Aditya Badami
RE | Issue 19 | 2021

Image (above) taken from Lynette Yiadom-Boakye: Fly In League With The Night at Tate Britain 2020. Photo: Tate (Seraphina Neville)


Aditya Badami, now in London (and before in Canada), talks about art 




Naoshima Island is this remote Japanese island in the middle of the ocean due south of Okayama. It is the pinnacle of all the artistic encounters that I’ve had in my life.


There were maybe a hundred people on the whole island when I went there in 2012. Even to get to the island was a major schlepp: you take a bullet train and then a series of local trains down to the coast and then a ferry that comes once a day. It was really remote.


The grounds were incredible. They had sculptures just on the dock, looking out over the ocean. It is effectively an art island. There’s architecture by Tadao Ando: he is a Pritzker prize-winning, self-taught architect (and an ex boxer and bus driver), who works with concrete and steel and natural light. And then this guy named Walter De Maria, who does these crazy, cutting-edge, abstract sculptural pieces. And James Turrell, the American land artist, who deals again with light and colour.


The highlight was the Chichu Art Museum, designed by Tadao Ando. It is built into a mountain; from an aerial perspective, it’s a series of crevasses through which natural light filters in. This museum has five of the seven or eight waterlilies that Monet did in his late seventies, when he was losing his eyesight. I can still see it in my mind, the room in which those Monets are stored, this massive, massive space, Carrara marble floors and walls, and the attendants all in traditional Japanese garb. You had to take your shoes off, and you’re walking on this cold marble floor, and you can see bare wall and natural light and then again light coming in and finally you enter this room that just has these Monets on the walls. It brought tears to my eyes.


Tokyo itself is beautiful. For such a massive city with so many people, there’s a real, pervasive, aesthetic sensibility everywhere; even the manhole covers have gorgeous art. In the neighborhood I was staying in, Kengo Kuma had built this crazy jutting structure.


Kengo Kuma in Tokyo


I was in Calgary until our move two years ago to the UK. Living in London is incredible. I have this rotating list: the Lisson Gallery, the White Cube, the Pace, obviously the major institutional places. During lockdown, every time things lifted, the first thing I’d book would be whatever the exhibition was at all the different galleries. After staring at the screen and the four walls of my office, it was such a delight to see art. It’s so vital.


I’ve done a tour of the Barbican; its history is fantastic. It is purposefully maze-like and built as a fortress. It’s very effective! But I think that’s part of the fun. A recurring theme is from ancient Egypt: these ovalesque shapesyou see them everywhere, the door handles have that shape, the windows are that shape, the windows within doors are that shape.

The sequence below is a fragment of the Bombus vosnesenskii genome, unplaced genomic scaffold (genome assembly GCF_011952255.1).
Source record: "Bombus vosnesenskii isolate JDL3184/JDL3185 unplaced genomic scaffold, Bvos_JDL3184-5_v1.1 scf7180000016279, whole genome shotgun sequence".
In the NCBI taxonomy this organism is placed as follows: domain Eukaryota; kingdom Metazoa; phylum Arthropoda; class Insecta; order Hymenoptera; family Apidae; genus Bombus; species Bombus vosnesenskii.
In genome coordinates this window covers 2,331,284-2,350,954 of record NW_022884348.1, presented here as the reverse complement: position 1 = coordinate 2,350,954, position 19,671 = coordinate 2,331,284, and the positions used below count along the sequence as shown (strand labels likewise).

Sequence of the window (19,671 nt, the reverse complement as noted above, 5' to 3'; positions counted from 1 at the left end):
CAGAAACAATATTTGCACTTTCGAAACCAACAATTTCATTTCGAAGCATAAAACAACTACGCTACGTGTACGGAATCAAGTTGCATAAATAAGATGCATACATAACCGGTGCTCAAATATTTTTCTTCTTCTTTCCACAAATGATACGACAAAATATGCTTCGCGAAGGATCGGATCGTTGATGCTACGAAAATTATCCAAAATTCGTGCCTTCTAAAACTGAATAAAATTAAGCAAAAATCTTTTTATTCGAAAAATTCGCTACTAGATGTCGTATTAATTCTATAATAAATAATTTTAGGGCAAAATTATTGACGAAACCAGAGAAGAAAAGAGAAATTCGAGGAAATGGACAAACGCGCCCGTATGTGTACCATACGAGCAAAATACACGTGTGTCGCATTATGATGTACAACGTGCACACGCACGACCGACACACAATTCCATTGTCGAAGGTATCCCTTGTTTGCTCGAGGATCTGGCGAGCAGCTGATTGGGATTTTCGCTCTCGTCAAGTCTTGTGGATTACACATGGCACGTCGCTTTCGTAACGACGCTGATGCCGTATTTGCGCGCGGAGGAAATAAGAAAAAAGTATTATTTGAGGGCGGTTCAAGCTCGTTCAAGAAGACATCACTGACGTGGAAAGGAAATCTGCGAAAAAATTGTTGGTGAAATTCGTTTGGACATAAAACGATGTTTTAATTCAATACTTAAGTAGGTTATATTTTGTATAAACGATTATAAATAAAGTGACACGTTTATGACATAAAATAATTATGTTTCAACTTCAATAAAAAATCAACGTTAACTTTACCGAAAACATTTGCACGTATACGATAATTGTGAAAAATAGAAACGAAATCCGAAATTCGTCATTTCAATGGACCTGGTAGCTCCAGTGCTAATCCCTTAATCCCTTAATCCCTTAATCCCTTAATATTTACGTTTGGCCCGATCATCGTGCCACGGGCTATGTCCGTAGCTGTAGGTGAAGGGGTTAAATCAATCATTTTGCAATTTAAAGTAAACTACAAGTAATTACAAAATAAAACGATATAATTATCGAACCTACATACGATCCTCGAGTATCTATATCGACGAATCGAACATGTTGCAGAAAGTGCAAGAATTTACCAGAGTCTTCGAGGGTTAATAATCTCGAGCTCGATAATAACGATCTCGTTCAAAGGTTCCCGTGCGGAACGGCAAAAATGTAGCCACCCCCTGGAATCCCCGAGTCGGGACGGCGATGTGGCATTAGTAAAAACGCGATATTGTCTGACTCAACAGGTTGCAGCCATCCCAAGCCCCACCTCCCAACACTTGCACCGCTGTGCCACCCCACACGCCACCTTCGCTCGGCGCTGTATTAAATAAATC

The space in which the art appears makes a big difference. The factand I think about this oftenof something being put in a space imbues it with meaning. It’s a lovely thing, to walk through the space; there’s something so essentially mysterious about it. Other mammals don’t do this. They don’t create representational or abstract art and go to look at it.


I like that feeling of smallness that Tate Modern gives you; I quite enjoy that sense of diminishment in the face of something so much bigger than yourself. I love  the Rothkos that are housed thereI think they’re in Tate Britain right now, to sit with some Turners.


Rothko at Tate Modern


The Lisson Gallery represents Anish Kapoor and artists of that ilk. They have two buildings a block apart from each other in Marylebone. They have great free exhibitions. That’s what I like about all these private galleries: they have lots of free exhibitions with interesting, cutting-edge art.


I live in Hackney and there is abundant street art there—it’s very much like Montréal, where I grew up. Montréal has a ton of graffiti. Some people think it’s menacing, that it desecrates architecture; but I just love it, even when it’s ugly.


Montréal has a great art scene. The Musée des Beaux-Arts is fantastic. And the Arsenal has really thought-provoking art. And then if I’m in New York, I go to the Whitney, and the numerous private galleries there. I have a deep hunger to experience art as much as I can. But I’m a total dilettante, let’s just get that out there!






Toyin Ojih Odutola was born in Nigeria, grew up in Alabama and is based in New York. I saw a show by her at the Barbican. It was jaw-droppingly cool. She had worked with musicians to create a soundtrack, and Zadie Smith wrote an essay on the exhibition that was part of the exhibition. It was a series of paintings set out rather like a comic book, but they were large and they were all a meditation on power; it was an imagined world in which those in power were women, and the women power class were slave-owners, and they had imagined this dynamic between the slave-owners and these beings that had been basically bred for servitude. So it was heavy, but incredible and really beautiful.



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Toyin Ojih Odutola, Introductions: Early Embodiment (Koba) from A Countervailing Theory (Barbican, 2019)  ©Toyin Ojih Odutola. Courtesy of the artist and Jack Shainman Gallery, New York.


Toyin Ojih Odutola : A Countervailing Theory | at the Barbican
The Zadie Smith essay


And Lynette Yiadom-Boakye is incredible. I saw her at Tate Britain. She did a series of oil paintings of people of Afro-Caribbean extraction in a timeless setting, so you couldn’t place where or when they were from. The figures were all created by her imagination. I just love her work.